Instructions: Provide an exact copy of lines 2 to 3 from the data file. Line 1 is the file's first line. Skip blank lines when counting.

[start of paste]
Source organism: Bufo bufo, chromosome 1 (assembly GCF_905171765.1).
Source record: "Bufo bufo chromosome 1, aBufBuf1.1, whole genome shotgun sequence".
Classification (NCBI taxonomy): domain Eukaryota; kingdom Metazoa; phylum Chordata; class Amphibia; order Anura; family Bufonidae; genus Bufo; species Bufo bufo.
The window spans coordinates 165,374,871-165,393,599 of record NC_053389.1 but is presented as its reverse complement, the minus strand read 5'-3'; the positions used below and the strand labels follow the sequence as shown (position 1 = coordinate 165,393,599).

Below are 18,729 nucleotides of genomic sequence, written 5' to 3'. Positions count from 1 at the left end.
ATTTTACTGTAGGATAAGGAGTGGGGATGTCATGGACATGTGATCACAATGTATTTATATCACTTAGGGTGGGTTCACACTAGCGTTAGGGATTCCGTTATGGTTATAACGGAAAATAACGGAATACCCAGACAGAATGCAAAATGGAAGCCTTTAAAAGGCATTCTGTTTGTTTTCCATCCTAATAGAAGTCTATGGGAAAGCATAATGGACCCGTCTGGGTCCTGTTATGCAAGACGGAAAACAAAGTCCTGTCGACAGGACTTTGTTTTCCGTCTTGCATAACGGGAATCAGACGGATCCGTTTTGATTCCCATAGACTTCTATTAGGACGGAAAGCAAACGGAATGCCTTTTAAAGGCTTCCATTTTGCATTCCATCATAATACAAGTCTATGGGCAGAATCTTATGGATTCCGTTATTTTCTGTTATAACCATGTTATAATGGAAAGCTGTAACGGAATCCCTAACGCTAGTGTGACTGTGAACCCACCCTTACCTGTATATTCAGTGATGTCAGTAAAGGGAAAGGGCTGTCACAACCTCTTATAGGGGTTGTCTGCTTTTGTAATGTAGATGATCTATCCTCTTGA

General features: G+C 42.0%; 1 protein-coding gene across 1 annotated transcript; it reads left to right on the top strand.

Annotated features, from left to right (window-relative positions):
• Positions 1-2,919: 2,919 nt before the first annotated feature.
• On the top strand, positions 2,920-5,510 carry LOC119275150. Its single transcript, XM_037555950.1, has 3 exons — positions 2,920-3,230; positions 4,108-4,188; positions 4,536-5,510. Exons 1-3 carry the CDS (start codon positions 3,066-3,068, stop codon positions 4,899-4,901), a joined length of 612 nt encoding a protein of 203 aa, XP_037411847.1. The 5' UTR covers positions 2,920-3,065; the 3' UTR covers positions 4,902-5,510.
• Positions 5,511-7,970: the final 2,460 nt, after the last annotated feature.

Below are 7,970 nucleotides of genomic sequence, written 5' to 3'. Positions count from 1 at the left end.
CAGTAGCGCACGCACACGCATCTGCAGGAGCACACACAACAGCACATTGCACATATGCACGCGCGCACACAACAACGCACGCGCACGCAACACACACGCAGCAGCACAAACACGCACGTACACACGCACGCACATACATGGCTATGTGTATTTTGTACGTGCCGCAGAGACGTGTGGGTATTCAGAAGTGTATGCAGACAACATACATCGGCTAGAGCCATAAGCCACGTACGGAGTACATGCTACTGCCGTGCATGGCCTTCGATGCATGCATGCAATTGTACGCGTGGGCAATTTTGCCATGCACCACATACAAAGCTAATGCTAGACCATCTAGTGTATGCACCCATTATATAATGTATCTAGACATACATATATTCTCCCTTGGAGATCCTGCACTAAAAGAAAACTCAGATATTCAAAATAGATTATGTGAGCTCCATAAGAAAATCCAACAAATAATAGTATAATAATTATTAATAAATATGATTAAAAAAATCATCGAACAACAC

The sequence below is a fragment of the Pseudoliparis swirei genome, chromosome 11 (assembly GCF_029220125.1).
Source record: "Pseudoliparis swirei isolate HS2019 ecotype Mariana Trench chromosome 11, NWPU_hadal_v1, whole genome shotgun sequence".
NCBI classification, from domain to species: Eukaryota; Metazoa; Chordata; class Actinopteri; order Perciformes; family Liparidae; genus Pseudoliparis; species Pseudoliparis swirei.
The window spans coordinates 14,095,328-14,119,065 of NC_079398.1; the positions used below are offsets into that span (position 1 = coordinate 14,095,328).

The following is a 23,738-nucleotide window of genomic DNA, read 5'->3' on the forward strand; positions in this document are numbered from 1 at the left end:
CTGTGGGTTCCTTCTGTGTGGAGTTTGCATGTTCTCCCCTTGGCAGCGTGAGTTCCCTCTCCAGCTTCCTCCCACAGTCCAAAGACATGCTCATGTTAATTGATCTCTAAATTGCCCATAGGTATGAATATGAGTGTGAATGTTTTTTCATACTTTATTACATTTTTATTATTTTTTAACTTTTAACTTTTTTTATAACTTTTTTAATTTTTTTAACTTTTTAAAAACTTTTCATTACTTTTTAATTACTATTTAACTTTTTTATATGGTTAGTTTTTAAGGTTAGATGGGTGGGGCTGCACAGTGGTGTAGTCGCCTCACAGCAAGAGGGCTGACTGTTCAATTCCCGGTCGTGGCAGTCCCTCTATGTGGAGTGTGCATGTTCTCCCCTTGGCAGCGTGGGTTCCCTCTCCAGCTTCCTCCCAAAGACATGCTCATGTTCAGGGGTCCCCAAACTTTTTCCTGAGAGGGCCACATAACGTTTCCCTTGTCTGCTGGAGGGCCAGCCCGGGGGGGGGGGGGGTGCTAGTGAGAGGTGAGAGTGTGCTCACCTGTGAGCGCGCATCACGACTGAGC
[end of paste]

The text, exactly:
Source record: "Bufo bufo chromosome 1, aBufBuf1.1, whole genome shotgun sequence".
Classification (NCBI taxonomy): domain Eukaryota; kingdom Metazoa; phylum Chordata; class Amphibia; order Anura; family Bufonidae; genus Bufo; species Bufo bufo.